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Cosmopolitan Nat'l Bk. v. Zoning Bd. of Appeals

OPINION FILED AUGUST 21, 1978.

THE COSMOPOLITAN NATIONAL BANK OF CHICAGO ET AL., PLAINTIFFS-APPELLEES,

v.

ZONING BOARD OF APPEALS OF THE CITY OF CHICAGO ET AL., DEFENDANTS-APPELLANTS.



APPEAL from the Circuit Court of Cook County; the Hon. RICHARD L. CURRY, Judge, presiding.

MR. JUSTICE MCGLOON DELIVERED THE OPINION OF THE COURT:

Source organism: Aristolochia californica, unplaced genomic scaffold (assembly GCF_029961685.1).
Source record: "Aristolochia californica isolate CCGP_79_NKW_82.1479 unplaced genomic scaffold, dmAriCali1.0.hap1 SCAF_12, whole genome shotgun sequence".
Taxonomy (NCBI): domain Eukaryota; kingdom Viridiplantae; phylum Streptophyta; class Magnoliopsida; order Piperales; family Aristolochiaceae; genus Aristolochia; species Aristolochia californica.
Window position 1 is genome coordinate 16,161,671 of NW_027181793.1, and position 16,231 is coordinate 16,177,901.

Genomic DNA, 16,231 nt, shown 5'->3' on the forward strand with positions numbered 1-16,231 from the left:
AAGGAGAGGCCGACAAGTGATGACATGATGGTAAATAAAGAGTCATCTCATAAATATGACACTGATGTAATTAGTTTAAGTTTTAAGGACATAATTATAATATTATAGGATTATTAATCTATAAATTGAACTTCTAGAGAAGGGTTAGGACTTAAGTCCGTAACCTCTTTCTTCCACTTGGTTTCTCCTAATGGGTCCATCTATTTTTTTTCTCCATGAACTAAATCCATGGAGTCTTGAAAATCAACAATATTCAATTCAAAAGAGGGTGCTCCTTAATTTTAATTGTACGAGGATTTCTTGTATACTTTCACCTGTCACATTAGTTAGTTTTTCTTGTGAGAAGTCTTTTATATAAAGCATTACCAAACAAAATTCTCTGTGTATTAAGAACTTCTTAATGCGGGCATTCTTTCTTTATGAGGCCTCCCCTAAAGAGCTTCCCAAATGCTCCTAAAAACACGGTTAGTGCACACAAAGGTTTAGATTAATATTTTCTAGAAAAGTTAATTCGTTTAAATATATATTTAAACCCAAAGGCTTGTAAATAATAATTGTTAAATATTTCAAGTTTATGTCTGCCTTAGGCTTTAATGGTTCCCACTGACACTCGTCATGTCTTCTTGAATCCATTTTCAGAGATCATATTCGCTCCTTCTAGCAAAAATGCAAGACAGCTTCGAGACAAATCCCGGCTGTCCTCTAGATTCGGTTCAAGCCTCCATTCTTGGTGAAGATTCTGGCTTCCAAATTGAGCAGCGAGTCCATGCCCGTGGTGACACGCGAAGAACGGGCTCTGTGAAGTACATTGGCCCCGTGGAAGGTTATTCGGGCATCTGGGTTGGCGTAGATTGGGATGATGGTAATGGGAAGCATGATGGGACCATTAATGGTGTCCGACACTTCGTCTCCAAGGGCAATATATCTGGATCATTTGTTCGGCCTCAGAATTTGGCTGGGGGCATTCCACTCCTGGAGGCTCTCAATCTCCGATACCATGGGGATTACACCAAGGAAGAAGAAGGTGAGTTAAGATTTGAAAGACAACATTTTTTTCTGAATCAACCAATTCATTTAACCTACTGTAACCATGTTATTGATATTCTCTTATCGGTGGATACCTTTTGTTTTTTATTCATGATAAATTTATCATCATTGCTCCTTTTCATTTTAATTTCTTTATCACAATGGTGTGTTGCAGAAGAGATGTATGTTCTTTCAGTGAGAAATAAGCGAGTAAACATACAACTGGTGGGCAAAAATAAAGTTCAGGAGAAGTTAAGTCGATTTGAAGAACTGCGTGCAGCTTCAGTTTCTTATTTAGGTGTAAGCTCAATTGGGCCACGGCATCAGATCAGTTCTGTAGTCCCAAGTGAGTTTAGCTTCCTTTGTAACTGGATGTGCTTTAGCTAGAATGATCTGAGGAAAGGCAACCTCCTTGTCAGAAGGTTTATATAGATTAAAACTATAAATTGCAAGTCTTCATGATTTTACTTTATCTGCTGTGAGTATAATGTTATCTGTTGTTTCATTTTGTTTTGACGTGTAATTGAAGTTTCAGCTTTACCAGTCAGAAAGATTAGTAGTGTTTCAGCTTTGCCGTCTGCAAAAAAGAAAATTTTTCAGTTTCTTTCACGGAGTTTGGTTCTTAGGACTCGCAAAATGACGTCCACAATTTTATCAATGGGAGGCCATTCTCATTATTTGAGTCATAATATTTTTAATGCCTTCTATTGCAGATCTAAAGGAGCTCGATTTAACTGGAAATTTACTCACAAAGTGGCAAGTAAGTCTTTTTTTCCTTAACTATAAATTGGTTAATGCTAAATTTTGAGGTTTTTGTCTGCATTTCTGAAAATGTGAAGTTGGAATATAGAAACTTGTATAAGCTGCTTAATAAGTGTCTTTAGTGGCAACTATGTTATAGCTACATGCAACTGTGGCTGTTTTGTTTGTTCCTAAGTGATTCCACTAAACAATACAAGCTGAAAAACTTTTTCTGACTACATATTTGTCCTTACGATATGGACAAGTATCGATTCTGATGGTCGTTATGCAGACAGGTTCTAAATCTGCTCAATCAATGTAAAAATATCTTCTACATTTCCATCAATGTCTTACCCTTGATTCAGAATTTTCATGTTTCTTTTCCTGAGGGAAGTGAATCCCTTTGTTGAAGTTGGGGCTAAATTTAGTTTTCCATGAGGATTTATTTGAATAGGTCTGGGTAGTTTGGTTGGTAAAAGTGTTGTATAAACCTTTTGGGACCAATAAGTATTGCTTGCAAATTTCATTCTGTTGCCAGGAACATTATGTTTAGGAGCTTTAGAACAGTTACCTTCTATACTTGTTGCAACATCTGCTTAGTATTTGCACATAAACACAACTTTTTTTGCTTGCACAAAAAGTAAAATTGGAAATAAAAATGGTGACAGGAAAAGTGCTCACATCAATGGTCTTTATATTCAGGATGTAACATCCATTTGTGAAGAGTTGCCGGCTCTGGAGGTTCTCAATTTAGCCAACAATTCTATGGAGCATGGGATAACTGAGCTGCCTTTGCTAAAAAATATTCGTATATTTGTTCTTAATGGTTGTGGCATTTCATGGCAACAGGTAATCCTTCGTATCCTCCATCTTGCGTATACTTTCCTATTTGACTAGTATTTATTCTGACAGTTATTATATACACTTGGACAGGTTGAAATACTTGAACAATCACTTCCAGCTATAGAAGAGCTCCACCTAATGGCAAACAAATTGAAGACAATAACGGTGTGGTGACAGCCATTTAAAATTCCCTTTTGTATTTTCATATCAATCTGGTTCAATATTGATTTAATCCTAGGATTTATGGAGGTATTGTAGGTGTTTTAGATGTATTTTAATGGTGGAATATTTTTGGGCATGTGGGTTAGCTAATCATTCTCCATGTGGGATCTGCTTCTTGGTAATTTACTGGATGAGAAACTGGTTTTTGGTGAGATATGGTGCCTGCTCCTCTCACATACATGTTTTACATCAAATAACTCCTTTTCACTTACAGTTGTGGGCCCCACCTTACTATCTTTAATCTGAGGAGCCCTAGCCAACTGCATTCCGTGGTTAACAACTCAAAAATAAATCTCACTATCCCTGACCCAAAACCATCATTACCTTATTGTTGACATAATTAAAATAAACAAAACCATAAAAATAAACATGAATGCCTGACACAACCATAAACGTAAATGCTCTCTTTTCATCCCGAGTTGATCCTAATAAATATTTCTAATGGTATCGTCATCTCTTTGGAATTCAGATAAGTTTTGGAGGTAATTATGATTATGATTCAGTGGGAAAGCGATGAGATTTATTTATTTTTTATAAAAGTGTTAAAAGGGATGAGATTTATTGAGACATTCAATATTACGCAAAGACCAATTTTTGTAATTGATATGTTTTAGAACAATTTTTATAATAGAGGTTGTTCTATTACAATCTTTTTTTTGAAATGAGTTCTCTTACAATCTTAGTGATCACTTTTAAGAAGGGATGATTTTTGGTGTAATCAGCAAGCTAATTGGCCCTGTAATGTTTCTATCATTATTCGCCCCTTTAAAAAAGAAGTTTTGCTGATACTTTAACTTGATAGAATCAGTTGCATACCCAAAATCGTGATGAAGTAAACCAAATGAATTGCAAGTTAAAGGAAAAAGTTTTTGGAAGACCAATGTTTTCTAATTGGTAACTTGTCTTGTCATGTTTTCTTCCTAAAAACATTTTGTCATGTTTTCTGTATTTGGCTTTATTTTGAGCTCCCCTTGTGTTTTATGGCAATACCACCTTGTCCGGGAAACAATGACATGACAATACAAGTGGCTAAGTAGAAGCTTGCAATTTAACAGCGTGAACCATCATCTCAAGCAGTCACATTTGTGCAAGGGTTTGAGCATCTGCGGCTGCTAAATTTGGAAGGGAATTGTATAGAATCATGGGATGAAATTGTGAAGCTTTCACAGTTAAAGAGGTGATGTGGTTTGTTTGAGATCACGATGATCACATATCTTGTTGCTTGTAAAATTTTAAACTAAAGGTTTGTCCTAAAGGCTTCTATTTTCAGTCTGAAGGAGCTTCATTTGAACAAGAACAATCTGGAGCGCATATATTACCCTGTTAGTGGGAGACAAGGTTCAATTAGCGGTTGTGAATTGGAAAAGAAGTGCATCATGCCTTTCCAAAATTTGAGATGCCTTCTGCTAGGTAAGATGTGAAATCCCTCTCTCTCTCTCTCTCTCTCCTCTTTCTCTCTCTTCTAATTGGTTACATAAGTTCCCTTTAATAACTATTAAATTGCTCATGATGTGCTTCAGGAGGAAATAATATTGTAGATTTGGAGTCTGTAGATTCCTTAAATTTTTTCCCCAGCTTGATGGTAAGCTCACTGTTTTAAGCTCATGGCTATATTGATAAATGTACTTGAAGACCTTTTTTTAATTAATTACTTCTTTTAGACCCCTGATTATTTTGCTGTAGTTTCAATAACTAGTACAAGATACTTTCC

Plaintiffs Stephen Mack and Richard Kranicke are the sole beneficial owners of a vacant tract of land (hereinafter subject property) located on the southwest corner of Harlem and Cornelia Avenues in Chicago. The subject property lies within a B4-2 zoning classification, a classification which permits residential use of the ground floor of any building only if a special use variation is granted. (See Chicago, Ill., Mun. Code, ch. 194A, par. 8.3-4(1977).) The above plaintiffs and the legal title holder of the subject property Cosmopolitan National Bank of Chicago, applied to the zoning administrator for such a special use permit to construct three six-unit apartment buildings on the subject property with residential uses on the ground floors. The administrator denied the application and plaintiffs then applied to the Zoning Board of Appeals which also denied the application. Plaintiffs then filed a complaint in the circuit court of Cook County seeking administrative review of the decision of the Zoning Board of Appeals. (See Ill. Rev. Stat. 1975, ch. 110, par. 264 et seq.) After considering the testimony heard by the Zoning Board of Appeals and hearing arguments of counsel, the circuit court reversed the decision of the Zoning Board of Appeals and ordered that the special use variation requested by plaintiffs be granted. From this order, the Zoning Board of Appeals now appeals.